King Arthur as a Hero

Category: Heroes, Tragedy
Last Updated: 26 Jan 2021
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King Arthur as a Hero

            The life of King Arthur consists various features in myths the world over, from his secret parentage to his final encounter in a paradise across the waters.  Even though mythical elements, such as giants, wizards, and magic play significant roles in the story, at its core is the simple tale of a man trying to live in accordance to the highest standards in a world where human weaknesses exist.

He was a celebrated epic hero of medieval Britain.  King Arthur assumed the lead character in some of the most famous literary works renowned the world over.  For nearly 1,000 years, poets have put into writing the noble deeds of this mighty king as well as the brave exploits of his knights (Castleden 107; Higham 10).

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            King Arthur was born in a place in time where imagination and history come together.  Although it is possible that the original legends have been based on the life of a real person, scholars have not yet identified who that person actually is.  Be it a product of the imagination or a real account, his story has been fashioned by the literary creations and earliest myths which evolved around him, and the chivalrous medieval king who appears in the well-known versions has been conceptualized in a more recent time (Higham 150).

Perhaps there was a real King Arthur.  However, historic accounts that will serve as verification of his actual existence are insufficient.  His tale was passed on by words of mouth from one generation to the other.  The stories told about him could have had their basis on a real British leader who successfully won minor battles against German conquerors from the early 500 A.D. (Castleden 107).

            According to legend, Arthur’s parents were King Uther Pendragon and Duchess Igraine of Cornwall (Castleden 13).  Sir Ector, one of Uther’s barons, raised Arthur but did not tell him of his royal ancestry (Castleden 107).  Then guided by Merlin, an old Celtic magician, Arthur defeated a force of rebellious princes and married the beautiful Princess Guenevere (Castleden 107).  He had a number of residences.  However, the castle in Southern England, named Camelot was his favorite (Castleden 148).

            Excalibur was his sword.  There are two versions of how he obtained this sword.  In one version, Excalibur was embedded in a stone slab so that only the worthy successor of the British throne could pull it out (Higham 10).  Many men tried, but only Arthur succeeded.  He thus proved right to be king of England.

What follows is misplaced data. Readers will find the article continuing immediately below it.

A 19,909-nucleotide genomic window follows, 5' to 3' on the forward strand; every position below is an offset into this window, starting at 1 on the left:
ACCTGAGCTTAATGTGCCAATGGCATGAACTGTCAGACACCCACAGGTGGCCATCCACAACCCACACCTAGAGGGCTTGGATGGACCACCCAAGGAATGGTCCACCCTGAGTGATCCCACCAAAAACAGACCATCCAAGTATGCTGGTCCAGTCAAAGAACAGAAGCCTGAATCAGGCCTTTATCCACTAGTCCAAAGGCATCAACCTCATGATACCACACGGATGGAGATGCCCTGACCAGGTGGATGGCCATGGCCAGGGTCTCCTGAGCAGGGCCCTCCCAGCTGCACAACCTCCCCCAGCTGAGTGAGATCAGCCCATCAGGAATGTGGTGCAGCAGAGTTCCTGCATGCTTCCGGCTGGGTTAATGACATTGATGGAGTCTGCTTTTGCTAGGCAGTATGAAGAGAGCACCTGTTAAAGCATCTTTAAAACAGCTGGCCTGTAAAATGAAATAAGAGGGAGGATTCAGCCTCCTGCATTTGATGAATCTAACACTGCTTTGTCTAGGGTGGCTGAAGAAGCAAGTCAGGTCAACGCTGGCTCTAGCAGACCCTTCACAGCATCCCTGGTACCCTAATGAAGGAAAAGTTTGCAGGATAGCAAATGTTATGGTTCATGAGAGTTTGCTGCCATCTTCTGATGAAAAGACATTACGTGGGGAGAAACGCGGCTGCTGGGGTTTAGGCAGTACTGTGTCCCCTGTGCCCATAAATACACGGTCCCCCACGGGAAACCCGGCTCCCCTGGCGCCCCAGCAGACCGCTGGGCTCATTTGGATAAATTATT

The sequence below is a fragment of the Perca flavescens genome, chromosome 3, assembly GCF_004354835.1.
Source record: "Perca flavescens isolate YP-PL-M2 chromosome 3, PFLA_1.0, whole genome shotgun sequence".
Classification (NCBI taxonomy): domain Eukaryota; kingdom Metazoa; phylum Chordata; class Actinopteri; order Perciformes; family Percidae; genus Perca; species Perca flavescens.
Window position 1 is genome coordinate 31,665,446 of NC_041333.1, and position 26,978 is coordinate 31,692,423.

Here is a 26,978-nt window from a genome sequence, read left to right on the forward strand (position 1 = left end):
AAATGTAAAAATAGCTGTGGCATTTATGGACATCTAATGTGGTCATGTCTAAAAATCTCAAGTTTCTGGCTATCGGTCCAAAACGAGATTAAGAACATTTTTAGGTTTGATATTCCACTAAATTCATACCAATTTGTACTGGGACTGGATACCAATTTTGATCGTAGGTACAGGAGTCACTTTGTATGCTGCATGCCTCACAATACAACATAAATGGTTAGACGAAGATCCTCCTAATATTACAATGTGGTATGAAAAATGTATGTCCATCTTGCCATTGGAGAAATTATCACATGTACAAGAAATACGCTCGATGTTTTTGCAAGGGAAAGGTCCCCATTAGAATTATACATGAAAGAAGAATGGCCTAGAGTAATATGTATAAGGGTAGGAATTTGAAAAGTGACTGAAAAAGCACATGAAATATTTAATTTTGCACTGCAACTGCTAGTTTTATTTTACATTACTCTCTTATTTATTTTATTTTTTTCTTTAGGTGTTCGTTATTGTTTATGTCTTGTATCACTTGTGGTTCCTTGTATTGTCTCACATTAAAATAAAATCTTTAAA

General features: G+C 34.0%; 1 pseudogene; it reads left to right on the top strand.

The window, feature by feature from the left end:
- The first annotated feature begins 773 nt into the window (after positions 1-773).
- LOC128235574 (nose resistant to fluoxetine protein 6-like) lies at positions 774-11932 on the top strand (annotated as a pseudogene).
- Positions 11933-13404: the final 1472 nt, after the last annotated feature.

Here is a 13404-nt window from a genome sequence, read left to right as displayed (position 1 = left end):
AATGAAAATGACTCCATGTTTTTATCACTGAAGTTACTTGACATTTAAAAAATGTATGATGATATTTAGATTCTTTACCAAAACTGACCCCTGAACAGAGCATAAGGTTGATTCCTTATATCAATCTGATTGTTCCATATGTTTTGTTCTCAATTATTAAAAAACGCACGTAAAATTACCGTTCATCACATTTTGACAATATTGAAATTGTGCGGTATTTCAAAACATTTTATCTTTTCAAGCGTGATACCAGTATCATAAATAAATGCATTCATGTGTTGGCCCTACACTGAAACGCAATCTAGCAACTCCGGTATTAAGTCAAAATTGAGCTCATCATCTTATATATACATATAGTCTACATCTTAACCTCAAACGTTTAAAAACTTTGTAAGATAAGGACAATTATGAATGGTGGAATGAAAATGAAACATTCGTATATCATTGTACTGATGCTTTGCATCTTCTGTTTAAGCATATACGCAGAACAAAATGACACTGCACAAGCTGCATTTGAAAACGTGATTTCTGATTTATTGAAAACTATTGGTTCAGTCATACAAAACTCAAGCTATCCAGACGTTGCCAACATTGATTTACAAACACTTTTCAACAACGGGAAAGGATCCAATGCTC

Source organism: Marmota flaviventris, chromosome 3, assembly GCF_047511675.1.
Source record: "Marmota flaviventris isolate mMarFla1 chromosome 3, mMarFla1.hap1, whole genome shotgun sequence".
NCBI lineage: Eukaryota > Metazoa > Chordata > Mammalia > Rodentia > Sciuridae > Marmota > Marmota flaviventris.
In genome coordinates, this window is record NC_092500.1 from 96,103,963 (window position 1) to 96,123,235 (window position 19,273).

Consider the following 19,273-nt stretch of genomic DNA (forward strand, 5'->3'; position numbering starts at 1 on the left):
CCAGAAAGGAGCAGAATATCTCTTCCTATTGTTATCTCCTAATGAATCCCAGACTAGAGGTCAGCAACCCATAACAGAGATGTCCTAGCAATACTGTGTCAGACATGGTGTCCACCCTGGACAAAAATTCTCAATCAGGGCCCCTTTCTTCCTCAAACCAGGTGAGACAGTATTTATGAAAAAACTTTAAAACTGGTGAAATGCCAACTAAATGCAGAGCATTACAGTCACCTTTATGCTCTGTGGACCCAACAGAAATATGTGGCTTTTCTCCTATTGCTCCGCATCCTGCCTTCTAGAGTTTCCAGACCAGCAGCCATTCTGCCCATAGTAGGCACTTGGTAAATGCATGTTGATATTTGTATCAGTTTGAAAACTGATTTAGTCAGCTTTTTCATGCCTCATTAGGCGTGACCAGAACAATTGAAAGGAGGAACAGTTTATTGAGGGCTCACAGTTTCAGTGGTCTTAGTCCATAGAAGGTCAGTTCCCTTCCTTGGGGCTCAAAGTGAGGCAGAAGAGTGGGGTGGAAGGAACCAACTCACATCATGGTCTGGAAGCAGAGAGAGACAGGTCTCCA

According to the other version of the legend, Arthur received the sword from the mysterious Lady of the Lake (Castleden 178).  She lived in a castle in the middle of a magic lake.  Just before Arthur died, he commanded Sir Bedevere, one of his knights, to throw Excalibur into the lake.  When Bedever did so, a hand rose from the water, caught the sword, and pulled it beneath the surface (Castleden 178).  No one ever saw the sword again.

            At the start of the fifth century CE, a once-powerful empire of Rome was starting to collapse (Matthews 13).  It would last for another few hundred years, but it can never regain its former glory, when it had extended from Africa in the south to Scotland in the north, from Spain in the west to America in the east (Matthews 13).  Rome’s boundaries were now shrinking back upon themselves, and the inhabited regions had started to leave from distant provinces, summoned home to defend the Eternal City itself.

            As the year 410 CE drew to a close in one of these provinces, the island of Britain, the mists drew back behind the last departing Roman galley, and the ancient land was once again sent back to its former masters, the Celts (Matthews 13).  Certainly, this strong and independent people had never been greatly conquered, and many areas of Britain had remained independent of Roman influence, producing a crisscross of conflicting factions across the whole island.

Accounts concerning the events which led to the death of the king come in different versions.  It was believed that King Arthur waged war against Emperor Lucius of Rome and took over the most part of Western Europe (Castleden 178).  Early writers maintain that King Arthur was summoned home even before he was able to complete his conquest.  The king heard that Modred, a knight who was either his son or nephew, captured his wife and seized control of his territory (Higham 10).  He killed Modred but he succumbed to death because of the wounds obtained from the battle.

Later poets wrote that the king had completed his conquest against the Romans.  Following his return to Britain, he had his court to start the search for the dish or cup that was used by Christ during the last supper, the Holy Grail (Castleden 107).  According to some legends, the Grail was a dish or a stone.  The Holy Grail inspired writers during the Middle Ages to put into writing the allure of this cup or dish.  These poets may have adapted the legend from a tale told much earlier by pagan Celtic people.  The Celtic story described a magic cup or dish that provided food and drink for anyone who used it.  Different versions of the Grail story written during the Middle Ages differ from one another on important points as well as in small details.  However, each version of the story describes a search of the Holy Grail by King Arthur’s Knights of the Round Table.